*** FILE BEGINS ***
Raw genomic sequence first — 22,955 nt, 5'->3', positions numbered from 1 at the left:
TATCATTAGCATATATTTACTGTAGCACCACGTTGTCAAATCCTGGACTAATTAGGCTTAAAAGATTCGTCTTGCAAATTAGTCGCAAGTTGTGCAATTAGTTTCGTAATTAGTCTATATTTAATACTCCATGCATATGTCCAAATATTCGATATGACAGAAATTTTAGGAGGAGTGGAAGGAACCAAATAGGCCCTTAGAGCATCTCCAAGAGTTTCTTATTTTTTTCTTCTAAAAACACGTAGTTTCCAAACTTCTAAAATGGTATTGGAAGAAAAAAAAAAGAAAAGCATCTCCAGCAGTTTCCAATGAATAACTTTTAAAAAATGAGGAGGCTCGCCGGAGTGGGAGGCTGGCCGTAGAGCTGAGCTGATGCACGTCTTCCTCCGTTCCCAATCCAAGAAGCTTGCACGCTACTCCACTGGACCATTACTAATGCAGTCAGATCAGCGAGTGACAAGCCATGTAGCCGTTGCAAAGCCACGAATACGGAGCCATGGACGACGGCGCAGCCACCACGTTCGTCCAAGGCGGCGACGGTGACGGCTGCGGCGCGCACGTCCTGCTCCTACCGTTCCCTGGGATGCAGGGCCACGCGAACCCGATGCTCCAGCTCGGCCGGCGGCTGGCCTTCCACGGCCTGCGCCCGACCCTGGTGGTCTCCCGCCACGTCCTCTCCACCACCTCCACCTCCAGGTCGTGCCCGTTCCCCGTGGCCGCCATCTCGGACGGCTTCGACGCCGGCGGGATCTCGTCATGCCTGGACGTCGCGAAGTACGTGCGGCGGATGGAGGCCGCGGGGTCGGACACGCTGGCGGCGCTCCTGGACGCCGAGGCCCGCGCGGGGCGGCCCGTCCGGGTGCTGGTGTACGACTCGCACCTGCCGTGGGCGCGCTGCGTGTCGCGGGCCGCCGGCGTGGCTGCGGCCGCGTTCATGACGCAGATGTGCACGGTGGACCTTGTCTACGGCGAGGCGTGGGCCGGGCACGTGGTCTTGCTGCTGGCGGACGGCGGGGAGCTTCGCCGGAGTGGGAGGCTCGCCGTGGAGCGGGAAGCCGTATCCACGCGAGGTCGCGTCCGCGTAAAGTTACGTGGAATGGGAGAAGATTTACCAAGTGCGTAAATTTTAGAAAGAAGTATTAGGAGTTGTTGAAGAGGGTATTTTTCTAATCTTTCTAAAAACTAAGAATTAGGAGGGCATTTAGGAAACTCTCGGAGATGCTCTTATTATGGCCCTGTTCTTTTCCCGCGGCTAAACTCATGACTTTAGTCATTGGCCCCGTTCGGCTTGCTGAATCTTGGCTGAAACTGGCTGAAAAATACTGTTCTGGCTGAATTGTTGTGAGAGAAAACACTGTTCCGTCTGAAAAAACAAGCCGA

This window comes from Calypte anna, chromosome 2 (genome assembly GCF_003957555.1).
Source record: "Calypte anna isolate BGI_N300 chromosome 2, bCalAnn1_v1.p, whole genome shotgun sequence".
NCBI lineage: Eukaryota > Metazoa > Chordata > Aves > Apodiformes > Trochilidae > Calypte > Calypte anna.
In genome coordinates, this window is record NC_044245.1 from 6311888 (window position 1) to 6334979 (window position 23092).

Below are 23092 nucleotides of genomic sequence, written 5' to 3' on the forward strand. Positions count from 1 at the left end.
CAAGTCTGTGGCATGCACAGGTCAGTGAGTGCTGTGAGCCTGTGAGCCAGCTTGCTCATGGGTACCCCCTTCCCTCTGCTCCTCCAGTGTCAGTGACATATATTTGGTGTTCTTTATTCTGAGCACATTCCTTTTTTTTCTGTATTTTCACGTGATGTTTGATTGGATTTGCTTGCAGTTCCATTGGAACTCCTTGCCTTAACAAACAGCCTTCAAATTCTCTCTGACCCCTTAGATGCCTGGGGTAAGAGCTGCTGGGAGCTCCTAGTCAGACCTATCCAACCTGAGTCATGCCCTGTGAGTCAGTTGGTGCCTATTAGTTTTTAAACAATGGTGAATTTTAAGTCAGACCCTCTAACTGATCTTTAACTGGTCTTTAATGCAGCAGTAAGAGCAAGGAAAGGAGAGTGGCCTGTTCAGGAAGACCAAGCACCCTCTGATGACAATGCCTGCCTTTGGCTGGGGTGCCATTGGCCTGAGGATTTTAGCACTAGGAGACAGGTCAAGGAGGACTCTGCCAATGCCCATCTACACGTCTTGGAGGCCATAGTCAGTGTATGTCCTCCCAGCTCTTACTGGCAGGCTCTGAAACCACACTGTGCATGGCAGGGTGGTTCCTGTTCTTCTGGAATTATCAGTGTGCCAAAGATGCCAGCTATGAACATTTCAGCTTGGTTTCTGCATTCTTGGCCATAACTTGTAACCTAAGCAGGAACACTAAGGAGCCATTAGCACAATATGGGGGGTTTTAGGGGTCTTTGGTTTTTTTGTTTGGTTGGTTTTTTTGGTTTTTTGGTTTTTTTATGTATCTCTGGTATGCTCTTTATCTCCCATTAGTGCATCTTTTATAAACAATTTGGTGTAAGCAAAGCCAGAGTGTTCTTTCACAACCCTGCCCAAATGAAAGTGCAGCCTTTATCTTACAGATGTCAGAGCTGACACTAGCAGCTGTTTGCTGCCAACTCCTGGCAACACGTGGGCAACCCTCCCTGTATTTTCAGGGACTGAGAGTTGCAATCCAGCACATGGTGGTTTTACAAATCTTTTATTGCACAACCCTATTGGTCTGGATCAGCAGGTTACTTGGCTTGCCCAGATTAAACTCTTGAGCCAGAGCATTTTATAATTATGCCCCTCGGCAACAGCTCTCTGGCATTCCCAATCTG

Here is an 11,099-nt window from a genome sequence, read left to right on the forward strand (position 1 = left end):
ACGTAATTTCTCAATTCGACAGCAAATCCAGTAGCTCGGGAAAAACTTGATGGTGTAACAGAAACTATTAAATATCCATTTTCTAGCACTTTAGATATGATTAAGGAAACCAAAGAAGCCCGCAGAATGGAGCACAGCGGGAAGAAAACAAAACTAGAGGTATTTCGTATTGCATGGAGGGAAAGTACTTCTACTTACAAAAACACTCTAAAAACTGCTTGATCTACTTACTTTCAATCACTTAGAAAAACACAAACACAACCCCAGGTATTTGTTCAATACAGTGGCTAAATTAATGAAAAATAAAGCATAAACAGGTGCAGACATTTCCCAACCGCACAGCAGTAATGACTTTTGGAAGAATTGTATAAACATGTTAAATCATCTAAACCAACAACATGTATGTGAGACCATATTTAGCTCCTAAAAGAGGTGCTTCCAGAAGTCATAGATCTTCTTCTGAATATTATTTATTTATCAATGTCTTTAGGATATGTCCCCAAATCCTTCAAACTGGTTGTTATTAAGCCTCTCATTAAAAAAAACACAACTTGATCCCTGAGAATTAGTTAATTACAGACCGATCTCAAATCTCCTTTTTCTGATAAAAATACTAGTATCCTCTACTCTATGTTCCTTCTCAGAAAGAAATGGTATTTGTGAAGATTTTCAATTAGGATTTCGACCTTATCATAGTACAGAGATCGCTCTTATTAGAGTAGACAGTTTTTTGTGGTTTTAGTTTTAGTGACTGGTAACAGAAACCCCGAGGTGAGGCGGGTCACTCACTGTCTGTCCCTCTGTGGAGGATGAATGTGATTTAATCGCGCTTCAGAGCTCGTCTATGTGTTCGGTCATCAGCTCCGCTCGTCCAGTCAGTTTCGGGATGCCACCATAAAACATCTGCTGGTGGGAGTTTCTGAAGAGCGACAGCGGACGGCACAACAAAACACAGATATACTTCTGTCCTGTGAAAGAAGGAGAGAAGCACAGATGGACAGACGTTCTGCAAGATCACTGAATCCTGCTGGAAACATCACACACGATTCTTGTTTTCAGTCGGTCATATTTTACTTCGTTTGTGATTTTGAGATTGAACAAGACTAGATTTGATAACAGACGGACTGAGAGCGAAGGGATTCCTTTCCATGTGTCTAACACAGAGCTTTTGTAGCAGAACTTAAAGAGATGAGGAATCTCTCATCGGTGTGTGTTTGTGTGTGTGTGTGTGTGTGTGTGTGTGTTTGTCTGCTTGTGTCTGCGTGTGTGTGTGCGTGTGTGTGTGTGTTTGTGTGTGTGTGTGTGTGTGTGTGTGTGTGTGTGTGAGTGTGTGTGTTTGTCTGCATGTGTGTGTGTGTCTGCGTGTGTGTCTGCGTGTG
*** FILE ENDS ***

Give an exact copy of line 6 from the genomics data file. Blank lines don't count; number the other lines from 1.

In genome coordinates, this window is record NC_044245.1 from 6311888 (window position 1) to 6334979 (window position 23092).